MPCNC build in Florida

I’m building a MPCNC starting with mostly default settings. I’ve used CNC routers in the past, but never built one. I thought I’d create a thread to log what I learned from it and hopefully it helps someone else and the V1 team with the next version or can improve the online documentation.

For the build process, the documentation has been mostly excellent. The photos were particularly helpful because there were many times I assembled something incorrectly and was able to identify the error with the photos. I found the documentation of the electronics and software parts less straightforward but have gotten a working machine.

The highlights of lessons learned so far:

  • I wish all the 3d printed parts had unique numbers (or other identifiers) embedded in them, like they have the C/F/J identifiers, and at times I was craving a corresponding exploded diagram from the CAD . I was able through trial and error to get all the right parts and get the machine assembled, but being able to match the text of the build instructions with uniquely labeled parts would have been helpful.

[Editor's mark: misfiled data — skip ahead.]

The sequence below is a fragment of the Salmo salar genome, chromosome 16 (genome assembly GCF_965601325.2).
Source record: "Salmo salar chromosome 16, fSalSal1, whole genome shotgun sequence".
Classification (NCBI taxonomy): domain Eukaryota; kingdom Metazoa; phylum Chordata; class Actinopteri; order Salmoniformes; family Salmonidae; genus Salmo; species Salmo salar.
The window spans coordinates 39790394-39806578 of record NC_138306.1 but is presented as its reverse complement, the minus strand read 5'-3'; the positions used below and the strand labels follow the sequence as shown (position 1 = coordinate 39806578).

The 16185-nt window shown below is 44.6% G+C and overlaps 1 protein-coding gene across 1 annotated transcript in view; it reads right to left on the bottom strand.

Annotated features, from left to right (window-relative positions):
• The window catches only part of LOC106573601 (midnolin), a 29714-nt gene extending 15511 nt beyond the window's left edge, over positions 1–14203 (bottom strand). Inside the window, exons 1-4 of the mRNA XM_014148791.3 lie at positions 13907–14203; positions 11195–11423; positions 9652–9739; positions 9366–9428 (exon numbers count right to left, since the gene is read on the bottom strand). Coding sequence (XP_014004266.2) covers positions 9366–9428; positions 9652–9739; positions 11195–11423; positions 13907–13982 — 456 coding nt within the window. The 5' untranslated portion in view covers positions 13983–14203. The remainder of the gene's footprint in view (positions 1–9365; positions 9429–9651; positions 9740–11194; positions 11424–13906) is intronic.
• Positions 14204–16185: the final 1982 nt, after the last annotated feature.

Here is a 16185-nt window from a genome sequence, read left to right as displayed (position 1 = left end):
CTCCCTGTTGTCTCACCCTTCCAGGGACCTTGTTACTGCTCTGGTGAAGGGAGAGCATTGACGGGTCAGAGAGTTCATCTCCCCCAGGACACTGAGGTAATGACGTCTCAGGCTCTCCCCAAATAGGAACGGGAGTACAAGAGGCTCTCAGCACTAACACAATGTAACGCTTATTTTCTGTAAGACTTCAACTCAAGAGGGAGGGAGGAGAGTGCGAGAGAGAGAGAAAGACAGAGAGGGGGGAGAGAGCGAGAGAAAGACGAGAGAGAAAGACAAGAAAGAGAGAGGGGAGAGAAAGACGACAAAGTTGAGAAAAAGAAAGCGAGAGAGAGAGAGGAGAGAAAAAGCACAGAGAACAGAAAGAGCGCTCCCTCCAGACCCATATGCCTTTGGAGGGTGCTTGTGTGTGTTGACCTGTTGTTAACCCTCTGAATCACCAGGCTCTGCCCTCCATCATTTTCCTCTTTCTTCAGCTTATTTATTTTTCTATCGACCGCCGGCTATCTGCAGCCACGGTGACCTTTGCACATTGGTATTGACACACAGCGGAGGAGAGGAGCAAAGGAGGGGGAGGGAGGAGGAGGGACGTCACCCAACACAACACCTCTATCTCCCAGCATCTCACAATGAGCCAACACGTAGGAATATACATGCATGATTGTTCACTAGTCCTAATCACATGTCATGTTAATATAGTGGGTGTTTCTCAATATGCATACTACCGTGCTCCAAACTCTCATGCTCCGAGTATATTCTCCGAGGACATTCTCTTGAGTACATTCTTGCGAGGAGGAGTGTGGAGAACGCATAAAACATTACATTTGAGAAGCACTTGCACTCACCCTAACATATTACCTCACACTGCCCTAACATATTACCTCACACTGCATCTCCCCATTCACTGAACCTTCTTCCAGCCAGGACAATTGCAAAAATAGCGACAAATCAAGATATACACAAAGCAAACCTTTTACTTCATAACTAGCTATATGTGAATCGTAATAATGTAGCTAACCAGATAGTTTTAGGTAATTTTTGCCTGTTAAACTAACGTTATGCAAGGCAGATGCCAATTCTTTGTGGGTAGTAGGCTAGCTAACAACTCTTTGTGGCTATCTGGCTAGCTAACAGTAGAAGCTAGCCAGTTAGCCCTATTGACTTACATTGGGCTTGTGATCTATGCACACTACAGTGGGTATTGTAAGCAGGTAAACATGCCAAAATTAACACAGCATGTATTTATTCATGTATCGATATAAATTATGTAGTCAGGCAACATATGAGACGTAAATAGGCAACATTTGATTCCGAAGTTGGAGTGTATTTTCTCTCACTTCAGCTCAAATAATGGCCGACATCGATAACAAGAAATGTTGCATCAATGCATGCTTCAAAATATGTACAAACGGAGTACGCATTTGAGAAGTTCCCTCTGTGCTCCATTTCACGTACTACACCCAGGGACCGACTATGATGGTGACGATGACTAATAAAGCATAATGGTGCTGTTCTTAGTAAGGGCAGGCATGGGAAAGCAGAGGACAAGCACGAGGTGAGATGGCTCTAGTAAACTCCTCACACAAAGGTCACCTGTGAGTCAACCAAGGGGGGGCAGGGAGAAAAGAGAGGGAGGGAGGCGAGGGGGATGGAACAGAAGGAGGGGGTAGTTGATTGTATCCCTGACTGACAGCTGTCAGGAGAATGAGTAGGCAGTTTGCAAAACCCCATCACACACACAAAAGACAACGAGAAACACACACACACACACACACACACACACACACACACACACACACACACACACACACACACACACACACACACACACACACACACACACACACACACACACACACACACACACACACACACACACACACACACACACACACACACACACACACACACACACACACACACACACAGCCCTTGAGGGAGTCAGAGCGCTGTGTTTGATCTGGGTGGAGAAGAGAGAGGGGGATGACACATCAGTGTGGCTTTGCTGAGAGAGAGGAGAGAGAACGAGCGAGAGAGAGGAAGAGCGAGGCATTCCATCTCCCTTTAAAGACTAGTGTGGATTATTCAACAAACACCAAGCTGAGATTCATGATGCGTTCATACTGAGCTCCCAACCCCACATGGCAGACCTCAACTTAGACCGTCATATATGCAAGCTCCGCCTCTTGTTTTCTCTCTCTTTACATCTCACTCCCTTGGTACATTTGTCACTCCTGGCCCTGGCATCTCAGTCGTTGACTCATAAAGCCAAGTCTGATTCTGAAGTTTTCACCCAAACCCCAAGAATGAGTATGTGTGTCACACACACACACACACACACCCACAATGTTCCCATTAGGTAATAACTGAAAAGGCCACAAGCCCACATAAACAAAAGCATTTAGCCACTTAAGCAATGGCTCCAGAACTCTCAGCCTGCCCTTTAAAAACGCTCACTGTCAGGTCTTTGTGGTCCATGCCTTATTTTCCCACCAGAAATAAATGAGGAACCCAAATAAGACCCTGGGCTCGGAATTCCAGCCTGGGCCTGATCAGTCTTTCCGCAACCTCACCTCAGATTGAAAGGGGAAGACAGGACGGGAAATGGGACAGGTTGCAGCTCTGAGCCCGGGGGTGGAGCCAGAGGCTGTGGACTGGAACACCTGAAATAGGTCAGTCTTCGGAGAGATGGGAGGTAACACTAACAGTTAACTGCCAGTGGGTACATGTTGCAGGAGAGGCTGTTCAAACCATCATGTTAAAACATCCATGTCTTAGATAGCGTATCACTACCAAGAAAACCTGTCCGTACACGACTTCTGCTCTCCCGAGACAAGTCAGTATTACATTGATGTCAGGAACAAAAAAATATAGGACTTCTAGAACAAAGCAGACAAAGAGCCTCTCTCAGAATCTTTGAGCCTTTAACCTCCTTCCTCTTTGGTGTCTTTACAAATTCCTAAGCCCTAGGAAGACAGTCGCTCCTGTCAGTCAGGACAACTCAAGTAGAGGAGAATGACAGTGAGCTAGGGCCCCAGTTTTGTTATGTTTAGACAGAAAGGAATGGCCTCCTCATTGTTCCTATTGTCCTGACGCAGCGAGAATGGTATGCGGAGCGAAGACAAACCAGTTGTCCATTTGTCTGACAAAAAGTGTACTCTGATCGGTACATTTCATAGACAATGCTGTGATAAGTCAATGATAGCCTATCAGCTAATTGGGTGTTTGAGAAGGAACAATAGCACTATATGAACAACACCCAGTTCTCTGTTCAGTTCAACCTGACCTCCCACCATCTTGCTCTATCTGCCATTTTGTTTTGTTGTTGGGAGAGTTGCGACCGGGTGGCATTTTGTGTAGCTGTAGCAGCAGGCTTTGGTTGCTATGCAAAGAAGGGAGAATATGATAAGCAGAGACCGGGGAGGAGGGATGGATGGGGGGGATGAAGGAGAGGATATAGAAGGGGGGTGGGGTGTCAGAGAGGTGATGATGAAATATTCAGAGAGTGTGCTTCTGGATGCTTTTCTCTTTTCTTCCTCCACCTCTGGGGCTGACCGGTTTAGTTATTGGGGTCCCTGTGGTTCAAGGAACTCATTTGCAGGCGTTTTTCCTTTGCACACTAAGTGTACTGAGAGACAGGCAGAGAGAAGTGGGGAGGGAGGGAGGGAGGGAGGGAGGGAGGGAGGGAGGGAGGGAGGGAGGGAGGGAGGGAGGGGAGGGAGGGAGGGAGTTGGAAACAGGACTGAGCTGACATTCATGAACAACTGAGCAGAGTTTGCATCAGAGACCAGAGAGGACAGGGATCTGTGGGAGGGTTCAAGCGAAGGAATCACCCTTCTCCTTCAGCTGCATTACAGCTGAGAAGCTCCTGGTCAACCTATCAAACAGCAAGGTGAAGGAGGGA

• Either I overlooked them or the instructions didn’t have a step to cut the belt into the lengths recommended by the calculator as part of the truck assembly and before being asked to thread the belt through the truck.
  • Either I overlooked them or the instructions didn’t have a step to cut the lead screw from the default length to the length of EMT conduit used in the Z axis assembly.
  • I found the squaring process challenging. I had to revert steps, disassemble the machine, and try again a couple times. After assembly there was interference where you couldn’t get access to the squaring bolt with socket on both sides (or even a regular wrench) and sometimes I was using a socket on 1 side and a pair of needle nose pliers on the other. That worked but put damage and wear on the bolts but worked. I’ll post some pictures and maybe someone can tell me if I overlooked “the better way”.
  • I wish the documentation was more clear about whether the 7inch-lb spec was “nice to have” or something critical I should definitely buy a special tool to measure and guarantee. Amazon has something. That force level is smaller than the tools I could find in retail shops could measure - most were for auto use in ft-lbs.